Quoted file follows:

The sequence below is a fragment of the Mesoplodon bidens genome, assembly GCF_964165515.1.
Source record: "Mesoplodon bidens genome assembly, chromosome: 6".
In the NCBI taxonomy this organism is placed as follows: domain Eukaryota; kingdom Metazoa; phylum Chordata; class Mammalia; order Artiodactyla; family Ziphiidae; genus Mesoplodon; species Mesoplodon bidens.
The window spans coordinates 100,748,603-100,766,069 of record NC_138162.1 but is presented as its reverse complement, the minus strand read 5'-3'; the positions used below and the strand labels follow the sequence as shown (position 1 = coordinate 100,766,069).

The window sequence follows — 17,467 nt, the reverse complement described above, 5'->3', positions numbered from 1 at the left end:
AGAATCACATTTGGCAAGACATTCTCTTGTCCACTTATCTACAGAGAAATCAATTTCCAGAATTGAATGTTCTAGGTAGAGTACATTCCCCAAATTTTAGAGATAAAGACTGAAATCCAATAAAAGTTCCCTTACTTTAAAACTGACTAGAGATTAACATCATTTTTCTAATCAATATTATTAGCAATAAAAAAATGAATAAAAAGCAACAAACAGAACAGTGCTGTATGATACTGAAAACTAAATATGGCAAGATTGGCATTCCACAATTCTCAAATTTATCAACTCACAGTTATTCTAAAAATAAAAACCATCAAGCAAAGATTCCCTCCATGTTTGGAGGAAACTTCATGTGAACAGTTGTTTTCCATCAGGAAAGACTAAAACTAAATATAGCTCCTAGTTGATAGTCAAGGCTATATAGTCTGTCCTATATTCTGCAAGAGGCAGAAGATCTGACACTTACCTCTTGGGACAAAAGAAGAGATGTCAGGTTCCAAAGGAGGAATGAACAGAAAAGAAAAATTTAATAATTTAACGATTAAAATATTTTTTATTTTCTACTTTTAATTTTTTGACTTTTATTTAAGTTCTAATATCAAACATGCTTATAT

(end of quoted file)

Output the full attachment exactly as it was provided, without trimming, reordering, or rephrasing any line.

The sequence below is a fragment of the Mesoplodon bidens genome, assembly GCF_964165515.1.
Source record: "Mesoplodon bidens genome assembly, chromosome: 6".
In the NCBI taxonomy this organism is placed as follows: domain Eukaryota; kingdom Metazoa; phylum Chordata; class Mammalia; order Artiodactyla; family Ziphiidae; genus Mesoplodon; species Mesoplodon bidens.
The window spans coordinates 100,748,603-100,766,069 of record NC_138162.1 but is presented as its reverse complement, the minus strand read 5'-3'; the positions used below and the strand labels follow the sequence as shown (position 1 = coordinate 100,766,069).

The window sequence follows — 17,467 nt, the reverse complement described above, 5'->3', positions numbered from 1 at the left end:
AGAATCACATTTGGCAAGACATTCTCTTGTCCACTTATCTACAGAGAAATCAATTTCCAGAATTGAATGTTCTAGGTAGAGTACATTCCCCAAATTTTAGAGATAAAGACTGAAATCCAATAAAAGTTCCCTTACTTTAAAACTGACTAGAGATTAACATCATTTTTCTAATCAATATTATTAGCAATAAAAAAATGAATAAAAAGCAACAAACAGAACAGTGCTGTATGATACTGAAAACTAAATATGGCAAGATTGGCATTCCACAATTCTCAAATTTATCAACTCACAGTTATTCTAAAAATAAAAACCATCAAGCAAAGATTCCCTCCATGTTTGGAGGAAACTTCATGTGAACAGTTGTTTTCCATCAGGAAAGACTAAAACTAAATATAGCTCCTAGTTGATAGTCAAGGCTATATAGTCTGTCCTATATTCTGCAAGAGGCAGAAGATCTGACACTTACCTCTTGGGACAAAAGAAGAGATGTCAGGTTCCAAAGGAGGAATGAACAGAAAAGAAAAATTTAATAATTTAACGATTAAAATATTTTTTATTTTCTACTTTTAATTTTTTGACTTTTATTTAAGTTCTAATATCAAACATGCTTATAT